Though Kill the Umpire was a comedy film from 1950, its themes—one of which is violence towards umpires—are all too real.

On Friday, Texas Rangers catcher Yorvit Torrealba joined an infamous list of players who have punched, struck, spat on or otherwise battered or assaulted umpires during or immediately following a professional baseball game.

Torrealba joins a list of All-Stars and ne’er-do-wells who have committed the cardinal sin of displaying violent conduct against a sports official.

Unfortunately, the list of guilty MLB players and coaches is a lengthy one. From Babe Ruth to Roberto Alomar, Jose Offerman and beyond, many professional baseball players have abhorrently used unjustifiable physical force against an umpire. If the list was expanded to include all sports at all levels, it regrettably might take years to finish reading.

First off, let’s be very clear. What Torrealba did when he struck home plate umpire Dario Rivero Jr. during the eighth inning of the Caribes de Anzoategui vs. Leones del Caracas game is a crime.

Admittedly, Torrealba took just one swipe at the arbiter with an open hand, but in the United States, that would be considered battery and Torrealba would be subject to arrest and prosecution—not to mention the fact that using a fist to strike an umpire’s face mask is slightly less stupid than striking the umpire to begin with.

Speaking of the United States, 21 states currently augment their battery and/or assault laws with enhanced penalties for committing the crime against a sports official engaged in his or her duties.

Those states are Alabama, Arkansas, Delaware (second or subsequent offense only), California, Florida, Georgia, Idaho*, Illinois, Kentucky, Louisiana, Minnesota, Montana, North Carolina, New Jersey, New Mexico, Nevada, Oklahoma, Oregon, Pennsylvania, South Carolina, West Virginia and the Rangers’ home state of Texas.

However, as professional baseball history indicates, Torrealba will be forgiven for his disgraceful offense.

You may have noticed the words “assault” and “battery” have been paired together above, yet treated as separate offenses. This is because assault and battery often refer to two separate offenses.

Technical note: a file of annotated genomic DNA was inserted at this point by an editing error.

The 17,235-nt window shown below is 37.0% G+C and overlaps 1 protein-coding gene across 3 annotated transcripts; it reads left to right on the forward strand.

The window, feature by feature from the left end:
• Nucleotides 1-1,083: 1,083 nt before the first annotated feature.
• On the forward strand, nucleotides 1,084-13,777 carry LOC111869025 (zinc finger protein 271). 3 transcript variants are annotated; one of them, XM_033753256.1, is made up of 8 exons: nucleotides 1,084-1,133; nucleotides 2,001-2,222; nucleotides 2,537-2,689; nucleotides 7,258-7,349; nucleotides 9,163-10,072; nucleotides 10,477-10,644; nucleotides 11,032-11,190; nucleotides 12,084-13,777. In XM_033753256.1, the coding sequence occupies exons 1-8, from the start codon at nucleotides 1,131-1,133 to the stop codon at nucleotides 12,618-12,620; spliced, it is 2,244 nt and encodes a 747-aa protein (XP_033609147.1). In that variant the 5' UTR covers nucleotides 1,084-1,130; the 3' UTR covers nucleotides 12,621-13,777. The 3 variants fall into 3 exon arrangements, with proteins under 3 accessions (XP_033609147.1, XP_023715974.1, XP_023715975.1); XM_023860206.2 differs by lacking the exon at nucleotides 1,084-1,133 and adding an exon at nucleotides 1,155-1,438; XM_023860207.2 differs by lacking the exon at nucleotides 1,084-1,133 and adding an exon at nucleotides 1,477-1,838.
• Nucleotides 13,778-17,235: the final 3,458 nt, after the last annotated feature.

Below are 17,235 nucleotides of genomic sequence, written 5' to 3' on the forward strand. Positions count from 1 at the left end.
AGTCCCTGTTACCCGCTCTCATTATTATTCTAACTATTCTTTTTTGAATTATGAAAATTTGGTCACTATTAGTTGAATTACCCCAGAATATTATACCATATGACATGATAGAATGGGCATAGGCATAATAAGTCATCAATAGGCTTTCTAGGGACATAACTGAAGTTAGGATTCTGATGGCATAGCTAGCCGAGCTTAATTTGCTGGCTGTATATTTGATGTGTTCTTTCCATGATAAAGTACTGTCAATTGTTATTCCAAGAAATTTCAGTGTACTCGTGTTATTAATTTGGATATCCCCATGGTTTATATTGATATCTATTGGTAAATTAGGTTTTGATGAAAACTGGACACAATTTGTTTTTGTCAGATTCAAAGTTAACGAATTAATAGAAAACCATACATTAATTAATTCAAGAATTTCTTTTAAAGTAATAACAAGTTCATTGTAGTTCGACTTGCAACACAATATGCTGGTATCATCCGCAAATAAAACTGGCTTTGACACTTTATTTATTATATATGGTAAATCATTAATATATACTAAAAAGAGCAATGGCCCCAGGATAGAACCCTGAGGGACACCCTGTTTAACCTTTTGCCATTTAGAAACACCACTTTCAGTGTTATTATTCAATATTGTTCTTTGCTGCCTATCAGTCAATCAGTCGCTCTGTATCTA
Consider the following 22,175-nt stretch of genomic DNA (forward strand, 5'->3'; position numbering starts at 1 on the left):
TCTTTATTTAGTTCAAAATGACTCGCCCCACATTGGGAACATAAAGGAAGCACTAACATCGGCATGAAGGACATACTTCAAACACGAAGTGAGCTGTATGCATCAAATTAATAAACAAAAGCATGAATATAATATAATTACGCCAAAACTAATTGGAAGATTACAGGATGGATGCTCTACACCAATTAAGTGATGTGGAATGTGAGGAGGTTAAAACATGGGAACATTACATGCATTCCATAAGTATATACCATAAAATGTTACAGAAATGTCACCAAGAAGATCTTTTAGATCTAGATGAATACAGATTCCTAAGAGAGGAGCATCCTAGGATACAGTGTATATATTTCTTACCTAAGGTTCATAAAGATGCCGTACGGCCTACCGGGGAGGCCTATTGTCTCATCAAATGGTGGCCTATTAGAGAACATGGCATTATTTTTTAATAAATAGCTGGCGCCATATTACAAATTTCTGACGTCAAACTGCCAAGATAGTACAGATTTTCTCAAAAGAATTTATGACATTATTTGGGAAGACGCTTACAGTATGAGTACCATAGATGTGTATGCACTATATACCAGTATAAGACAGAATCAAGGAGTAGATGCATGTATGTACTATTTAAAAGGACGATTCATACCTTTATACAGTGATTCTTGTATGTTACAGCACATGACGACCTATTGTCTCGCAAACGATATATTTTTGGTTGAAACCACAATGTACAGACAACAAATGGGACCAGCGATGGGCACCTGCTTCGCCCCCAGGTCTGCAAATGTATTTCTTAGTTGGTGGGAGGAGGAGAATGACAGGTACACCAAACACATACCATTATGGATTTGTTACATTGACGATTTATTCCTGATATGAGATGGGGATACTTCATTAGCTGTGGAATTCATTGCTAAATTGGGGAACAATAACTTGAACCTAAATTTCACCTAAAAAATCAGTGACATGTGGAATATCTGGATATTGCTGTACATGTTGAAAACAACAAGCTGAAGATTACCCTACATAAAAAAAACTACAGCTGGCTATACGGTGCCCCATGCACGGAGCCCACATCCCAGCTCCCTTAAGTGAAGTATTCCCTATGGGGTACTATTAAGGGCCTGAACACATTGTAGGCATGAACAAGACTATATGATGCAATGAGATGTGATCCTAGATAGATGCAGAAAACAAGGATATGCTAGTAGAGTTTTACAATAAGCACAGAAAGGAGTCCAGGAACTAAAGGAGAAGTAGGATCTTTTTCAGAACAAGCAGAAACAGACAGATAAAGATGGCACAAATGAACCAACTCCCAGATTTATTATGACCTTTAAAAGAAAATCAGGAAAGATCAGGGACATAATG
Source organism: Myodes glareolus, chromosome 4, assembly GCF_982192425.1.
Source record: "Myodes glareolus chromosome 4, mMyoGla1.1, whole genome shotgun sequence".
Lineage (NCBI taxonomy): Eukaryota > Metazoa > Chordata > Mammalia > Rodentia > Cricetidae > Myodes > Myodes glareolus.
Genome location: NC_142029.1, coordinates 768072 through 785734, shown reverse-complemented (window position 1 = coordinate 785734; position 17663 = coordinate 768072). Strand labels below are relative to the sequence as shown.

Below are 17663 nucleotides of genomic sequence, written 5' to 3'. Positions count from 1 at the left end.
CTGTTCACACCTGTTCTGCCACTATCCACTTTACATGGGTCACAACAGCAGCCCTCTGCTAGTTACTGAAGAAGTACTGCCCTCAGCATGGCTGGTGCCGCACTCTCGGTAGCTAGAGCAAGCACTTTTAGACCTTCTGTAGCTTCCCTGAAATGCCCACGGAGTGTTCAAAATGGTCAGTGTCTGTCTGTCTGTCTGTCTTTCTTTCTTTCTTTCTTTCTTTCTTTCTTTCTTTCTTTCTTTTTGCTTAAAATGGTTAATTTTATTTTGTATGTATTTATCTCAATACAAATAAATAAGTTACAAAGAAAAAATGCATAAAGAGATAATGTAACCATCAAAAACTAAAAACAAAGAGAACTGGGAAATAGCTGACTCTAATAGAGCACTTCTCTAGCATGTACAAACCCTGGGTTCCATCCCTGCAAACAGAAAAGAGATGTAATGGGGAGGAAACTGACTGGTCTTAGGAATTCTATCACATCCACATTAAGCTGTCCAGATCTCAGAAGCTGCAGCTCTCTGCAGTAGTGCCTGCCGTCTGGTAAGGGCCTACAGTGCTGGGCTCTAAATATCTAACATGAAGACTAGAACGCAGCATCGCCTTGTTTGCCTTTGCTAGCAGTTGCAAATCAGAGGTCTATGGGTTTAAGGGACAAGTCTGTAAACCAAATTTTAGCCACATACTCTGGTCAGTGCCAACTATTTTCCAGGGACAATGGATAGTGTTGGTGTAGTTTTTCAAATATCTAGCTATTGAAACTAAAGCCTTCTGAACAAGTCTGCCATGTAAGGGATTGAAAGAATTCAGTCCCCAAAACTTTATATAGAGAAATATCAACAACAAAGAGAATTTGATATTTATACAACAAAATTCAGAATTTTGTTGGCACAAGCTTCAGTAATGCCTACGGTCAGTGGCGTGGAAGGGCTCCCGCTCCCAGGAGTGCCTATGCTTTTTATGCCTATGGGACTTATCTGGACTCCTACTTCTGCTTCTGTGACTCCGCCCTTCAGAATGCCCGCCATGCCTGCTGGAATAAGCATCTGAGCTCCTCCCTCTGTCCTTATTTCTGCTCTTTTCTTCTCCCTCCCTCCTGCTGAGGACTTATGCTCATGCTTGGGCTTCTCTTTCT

As defined by Barron’s Law Dictionary, assault is “an attempt or threat, with unlawful force, to inflict bodily injury upon another, accompanied by the apparent present ability to give effect to the attempt if not prevented.”

An aggravated assault may occur when a dangerous or deadly weapon is used in conjunction with an attempt or threat to unlawfully strike or harm another. 

Barron’s Law Dictionary defines battery as “the unlawful application of force to the person of another.”

In other words, an assault may occur in the absence of physical contact when only a threat or attempt to inflict harm exists, whereas the element of unwanted touching caused by another person must be present for battery to exist.

The following is a brief record of MLB or MiLB players who have assaulted or battered umpires in the past and the lengths of their MLB- or MiLB-imposed suspensions. This list is not all-inclusive.

*Idaho’s assault and battery on sports officials punitive measures derives from Concurrent Resolution No. 32 in March 2011, which states, “local authorities [should] hand out more severe penalties. That would ensure that the fans, especially young children, realize that it is not acceptable to attack an official.”

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